Making things more obscure, Říčan et al. (2016 supplementary material 1) also express doubts about the correct identification of their one examined specimen of Cichlasoma heterospilum, and in their conclusions they decide to act conservatively and wait for more individuals to be examined, however, proposing the new genus Oscura and giving a new diagnosis. In this diagnosis they establish the difference between Oscura and Vieja as having 15 abdominal and 15 caudal vertebrae versus 14 abdominal and 16 caudal vertebrae, and by Oscura having the shortest caudal peduncle in the Theraps-Paraneetroplus clade.
Even if their results were statistically significant (which they cannot be since they mention to have examined only one specimen of Cichlasoma heterospilum) this would hardly stand as a diagnosis that would support a genus. In these conditions, the support for Oscura as a valid genus is very weak. With this in view, If future ddRAD analysis corroborate that Cichlasoma heterospilum is sister to Vieja, there would be no support for Oscura, which would have to be placed in synonymy of Vieja. More speculatively, Oscura could also turn out to be basal (situated at the evolutionary base) in the so-called herichthyines clade, which would mean it has a long evolutionary lineage, and its monotypic status remains.
What is striking, in this case, is that even with very little support, a new monotypic genus was proposed and then validated, and generally accepted without a critical view. As in other aspects of science, every conclusion must be based on copious data, and then subject to scrutiny, discussion and revision.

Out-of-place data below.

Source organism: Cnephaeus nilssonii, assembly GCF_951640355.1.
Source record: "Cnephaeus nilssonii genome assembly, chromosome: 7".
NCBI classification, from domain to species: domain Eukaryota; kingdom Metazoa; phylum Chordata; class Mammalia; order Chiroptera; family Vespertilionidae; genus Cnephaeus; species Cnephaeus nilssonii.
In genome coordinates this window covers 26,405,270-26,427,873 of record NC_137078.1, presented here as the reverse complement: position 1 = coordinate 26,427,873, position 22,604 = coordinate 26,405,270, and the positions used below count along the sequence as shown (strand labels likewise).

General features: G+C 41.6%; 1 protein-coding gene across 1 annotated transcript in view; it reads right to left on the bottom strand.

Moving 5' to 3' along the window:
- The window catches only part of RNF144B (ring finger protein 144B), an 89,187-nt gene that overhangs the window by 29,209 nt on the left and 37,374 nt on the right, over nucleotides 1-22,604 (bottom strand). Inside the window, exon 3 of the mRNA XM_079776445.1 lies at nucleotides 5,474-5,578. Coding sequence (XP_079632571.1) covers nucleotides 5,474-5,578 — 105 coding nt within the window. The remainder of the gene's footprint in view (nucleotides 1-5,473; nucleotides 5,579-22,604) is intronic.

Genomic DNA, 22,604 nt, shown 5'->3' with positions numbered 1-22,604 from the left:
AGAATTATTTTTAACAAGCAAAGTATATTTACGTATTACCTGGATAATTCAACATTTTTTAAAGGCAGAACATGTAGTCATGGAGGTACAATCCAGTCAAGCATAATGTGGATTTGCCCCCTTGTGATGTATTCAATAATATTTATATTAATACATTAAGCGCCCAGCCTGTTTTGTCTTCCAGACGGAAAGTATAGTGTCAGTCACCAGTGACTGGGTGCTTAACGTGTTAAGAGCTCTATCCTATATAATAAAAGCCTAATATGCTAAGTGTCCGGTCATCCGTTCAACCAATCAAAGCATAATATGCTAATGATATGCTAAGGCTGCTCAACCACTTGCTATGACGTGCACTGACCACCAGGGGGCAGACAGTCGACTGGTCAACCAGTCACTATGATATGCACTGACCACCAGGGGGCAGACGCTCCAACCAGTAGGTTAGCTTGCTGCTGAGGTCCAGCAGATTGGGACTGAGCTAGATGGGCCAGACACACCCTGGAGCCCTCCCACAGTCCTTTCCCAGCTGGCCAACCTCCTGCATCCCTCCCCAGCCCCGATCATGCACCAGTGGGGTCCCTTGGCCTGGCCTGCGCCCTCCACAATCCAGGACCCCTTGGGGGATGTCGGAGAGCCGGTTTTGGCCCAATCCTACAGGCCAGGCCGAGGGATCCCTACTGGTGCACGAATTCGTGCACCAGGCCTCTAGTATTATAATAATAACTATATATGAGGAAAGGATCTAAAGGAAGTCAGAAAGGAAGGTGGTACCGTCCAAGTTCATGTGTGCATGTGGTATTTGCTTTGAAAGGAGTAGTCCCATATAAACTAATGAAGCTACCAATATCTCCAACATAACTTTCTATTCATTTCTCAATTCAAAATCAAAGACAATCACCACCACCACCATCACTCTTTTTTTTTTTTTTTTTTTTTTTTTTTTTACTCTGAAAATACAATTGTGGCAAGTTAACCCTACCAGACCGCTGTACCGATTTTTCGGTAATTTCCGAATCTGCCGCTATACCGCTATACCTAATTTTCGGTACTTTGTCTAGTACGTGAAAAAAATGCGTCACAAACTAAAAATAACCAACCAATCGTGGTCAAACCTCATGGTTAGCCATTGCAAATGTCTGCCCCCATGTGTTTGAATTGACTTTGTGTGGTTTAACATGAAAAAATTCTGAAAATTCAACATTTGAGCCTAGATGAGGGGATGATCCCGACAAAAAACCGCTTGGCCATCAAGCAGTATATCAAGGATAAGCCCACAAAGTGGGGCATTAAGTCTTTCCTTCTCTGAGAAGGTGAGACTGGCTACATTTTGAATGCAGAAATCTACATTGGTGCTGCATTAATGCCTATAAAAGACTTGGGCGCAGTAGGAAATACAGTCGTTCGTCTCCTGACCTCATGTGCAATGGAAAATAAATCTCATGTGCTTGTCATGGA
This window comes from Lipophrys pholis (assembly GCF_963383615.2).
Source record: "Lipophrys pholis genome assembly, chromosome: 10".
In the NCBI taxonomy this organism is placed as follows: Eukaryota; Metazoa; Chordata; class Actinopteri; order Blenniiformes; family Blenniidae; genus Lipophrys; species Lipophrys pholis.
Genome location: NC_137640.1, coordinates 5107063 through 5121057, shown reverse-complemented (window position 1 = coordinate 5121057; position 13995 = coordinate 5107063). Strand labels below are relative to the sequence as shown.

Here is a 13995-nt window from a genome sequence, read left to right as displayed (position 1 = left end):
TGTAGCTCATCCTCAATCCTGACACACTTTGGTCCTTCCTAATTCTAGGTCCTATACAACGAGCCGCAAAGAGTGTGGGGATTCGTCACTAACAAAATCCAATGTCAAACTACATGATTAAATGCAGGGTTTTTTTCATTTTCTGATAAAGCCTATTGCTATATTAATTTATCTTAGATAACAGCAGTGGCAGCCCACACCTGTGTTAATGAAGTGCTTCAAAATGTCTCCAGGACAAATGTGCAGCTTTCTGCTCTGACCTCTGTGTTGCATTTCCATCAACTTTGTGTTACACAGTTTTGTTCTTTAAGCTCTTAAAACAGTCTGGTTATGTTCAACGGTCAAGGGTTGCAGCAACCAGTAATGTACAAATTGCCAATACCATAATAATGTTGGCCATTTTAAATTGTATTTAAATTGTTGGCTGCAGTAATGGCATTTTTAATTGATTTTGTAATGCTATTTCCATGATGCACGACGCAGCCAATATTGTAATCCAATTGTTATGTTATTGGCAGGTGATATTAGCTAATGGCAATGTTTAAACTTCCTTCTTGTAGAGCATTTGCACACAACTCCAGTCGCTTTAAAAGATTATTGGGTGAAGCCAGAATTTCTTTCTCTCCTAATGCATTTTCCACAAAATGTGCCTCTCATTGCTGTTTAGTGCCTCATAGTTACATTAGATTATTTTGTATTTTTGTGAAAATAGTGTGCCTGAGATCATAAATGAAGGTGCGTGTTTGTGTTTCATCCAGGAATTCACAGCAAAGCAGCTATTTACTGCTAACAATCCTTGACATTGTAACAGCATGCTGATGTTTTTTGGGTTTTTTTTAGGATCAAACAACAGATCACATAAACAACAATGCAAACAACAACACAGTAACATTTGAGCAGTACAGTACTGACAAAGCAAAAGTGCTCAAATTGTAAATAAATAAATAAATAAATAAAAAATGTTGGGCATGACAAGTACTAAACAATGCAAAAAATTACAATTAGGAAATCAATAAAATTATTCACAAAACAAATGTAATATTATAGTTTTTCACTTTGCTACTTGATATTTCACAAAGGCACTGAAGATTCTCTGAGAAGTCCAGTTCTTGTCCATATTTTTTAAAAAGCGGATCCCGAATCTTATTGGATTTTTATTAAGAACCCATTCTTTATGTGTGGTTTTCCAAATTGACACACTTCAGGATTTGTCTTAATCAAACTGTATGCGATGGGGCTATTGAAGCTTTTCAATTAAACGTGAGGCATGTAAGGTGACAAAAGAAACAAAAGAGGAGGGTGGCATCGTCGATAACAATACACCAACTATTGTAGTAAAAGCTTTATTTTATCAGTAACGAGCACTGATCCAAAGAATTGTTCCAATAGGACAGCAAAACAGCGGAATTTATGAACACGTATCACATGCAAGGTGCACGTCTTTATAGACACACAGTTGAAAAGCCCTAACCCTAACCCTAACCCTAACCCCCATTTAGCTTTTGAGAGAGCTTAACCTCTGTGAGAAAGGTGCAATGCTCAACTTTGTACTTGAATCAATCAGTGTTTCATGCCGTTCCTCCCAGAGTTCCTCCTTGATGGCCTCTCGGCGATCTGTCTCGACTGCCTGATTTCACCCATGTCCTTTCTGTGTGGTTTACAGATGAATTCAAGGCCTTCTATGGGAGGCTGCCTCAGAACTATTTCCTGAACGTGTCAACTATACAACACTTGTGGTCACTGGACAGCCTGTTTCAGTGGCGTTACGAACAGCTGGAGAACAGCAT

- Concheiro Pérez, Gustavo A & Oldrich Rican, Guillermo Ortíz, Eldredge Bermingham, Ignacio Doadrio, Rafael Zardoya. 2007. "Phylogeny and biogeography of 91 species of heroine cichlids (Teleostei: Cichlidae) based on sequences of the cytochrome b gene". Molecular Phylogenetics and Evolution. 43(1):91-110. DOI: 10.1016/j.ympev.2006.08.012 (crc01440) (abstract)
- McMahan, Caleb D & W.A. Matamoros, K.R. Piller, P. Chakrabarty. 2015. "Taxonomy and systematics of the herichthyins (Cichlidae: Tribe Heroini), with the description of eight new Middle American Genera". Zootaxa. 3999(2):211-234. DOI: 10.11646/zootaxa.3999.2.3 (crc06794) (abstract)
- Říčan, Oldřich & L. Piálek, K. Dragová, J. Novák. 2016. "Diversity and evolution of the Middle American cichlid fishes (Teleostei: Cichlidae) with revised classification". Vertebrate Zoology. 66(1):1 – 102 (crc07292) (abstract)
© Copyright 2020 Juan Miguel Artigas Azas, all rights reserved
Artigas Azas, Juan Miguel. (Feb 23, 2020). "The obscure case of Oscura heterospilla". Cichlid Room Companion. Retrieved on Dec 01, 2023, from: https://cichlidae.com/section.php?id=306.